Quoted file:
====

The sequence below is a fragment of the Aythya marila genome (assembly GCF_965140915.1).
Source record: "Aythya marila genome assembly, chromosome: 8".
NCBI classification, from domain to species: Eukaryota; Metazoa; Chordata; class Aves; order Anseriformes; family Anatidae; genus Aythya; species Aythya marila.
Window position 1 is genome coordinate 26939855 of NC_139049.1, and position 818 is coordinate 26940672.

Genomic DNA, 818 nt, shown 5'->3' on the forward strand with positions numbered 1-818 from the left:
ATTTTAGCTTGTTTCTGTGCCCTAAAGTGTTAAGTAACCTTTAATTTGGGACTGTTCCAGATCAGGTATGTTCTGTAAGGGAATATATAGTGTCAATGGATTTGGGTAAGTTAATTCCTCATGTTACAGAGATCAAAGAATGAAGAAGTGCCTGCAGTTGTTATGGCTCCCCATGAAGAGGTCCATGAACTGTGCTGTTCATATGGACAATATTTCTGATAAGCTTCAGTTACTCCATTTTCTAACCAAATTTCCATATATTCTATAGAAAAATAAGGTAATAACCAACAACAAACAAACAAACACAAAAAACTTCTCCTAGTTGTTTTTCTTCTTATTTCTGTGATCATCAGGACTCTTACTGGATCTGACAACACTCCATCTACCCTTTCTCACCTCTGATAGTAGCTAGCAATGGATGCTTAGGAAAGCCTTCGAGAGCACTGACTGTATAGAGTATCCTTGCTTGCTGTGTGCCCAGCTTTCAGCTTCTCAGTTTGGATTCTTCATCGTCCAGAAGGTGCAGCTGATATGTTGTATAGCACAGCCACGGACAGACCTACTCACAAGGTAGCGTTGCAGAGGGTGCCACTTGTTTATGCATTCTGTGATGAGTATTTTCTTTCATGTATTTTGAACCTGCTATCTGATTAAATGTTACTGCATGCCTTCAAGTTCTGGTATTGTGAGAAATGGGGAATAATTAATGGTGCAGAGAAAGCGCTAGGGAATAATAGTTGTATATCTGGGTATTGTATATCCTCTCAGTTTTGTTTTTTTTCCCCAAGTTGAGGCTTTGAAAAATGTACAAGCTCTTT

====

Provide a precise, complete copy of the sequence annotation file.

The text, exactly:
The sequence below is a fragment of the Aythya marila genome (assembly GCF_965140915.1).
Source record: "Aythya marila genome assembly, chromosome: 8".
NCBI classification, from domain to species: Eukaryota; Metazoa; Chordata; class Aves; order Anseriformes; family Anatidae; genus Aythya; species Aythya marila.
Window position 1 is genome coordinate 26939855 of NC_139049.1, and position 818 is coordinate 26940672.

Genomic DNA, 818 nt, shown 5'->3' on the forward strand with positions numbered 1-818 from the left:
ATTTTAGCTTGTTTCTGTGCCCTAAAGTGTTAAGTAACCTTTAATTTGGGACTGTTCCAGATCAGGTATGTTCTGTAAGGGAATATATAGTGTCAATGGATTTGGGTAAGTTAATTCCTCATGTTACAGAGATCAAAGAATGAAGAAGTGCCTGCAGTTGTTATGGCTCCCCATGAAGAGGTCCATGAACTGTGCTGTTCATATGGACAATATTTCTGATAAGCTTCAGTTACTCCATTTTCTAACCAAATTTCCATATATTCTATAGAAAAATAAGGTAATAACCAACAACAAACAAACAAACACAAAAAACTTCTCCTAGTTGTTTTTCTTCTTATTTCTGTGATCATCAGGACTCTTACTGGATCTGACAACACTCCATCTACCCTTTCTCACCTCTGATAGTAGCTAGCAATGGATGCTTAGGAAAGCCTTCGAGAGCACTGACTGTATAGAGTATCCTTGCTTGCTGTGTGCCCAGCTTTCAGCTTCTCAGTTTGGATTCTTCATCGTCCAGAAGGTGCAGCTGATATGTTGTATAGCACAGCCACGGACAGACCTACTCACAAGGTAGCGTTGCAGAGGGTGCCACTTGTTTATGCATTCTGTGATGAGTATTTTCTTTCATGTATTTTGAACCTGCTATCTGATTAAATGTTACTGCATGCCTTCAAGTTCTGGTATTGTGAGAAATGGGGAATAATTAATGGTGCAGAGAAAGCGCTAGGGAATAATAGTTGTATATCTGGGTATTGTATATCCTCTCAGTTTTGTTTTTTTTCCCCAAGTTGAGGCTTTGAAAAATGTACAAGCTCTTT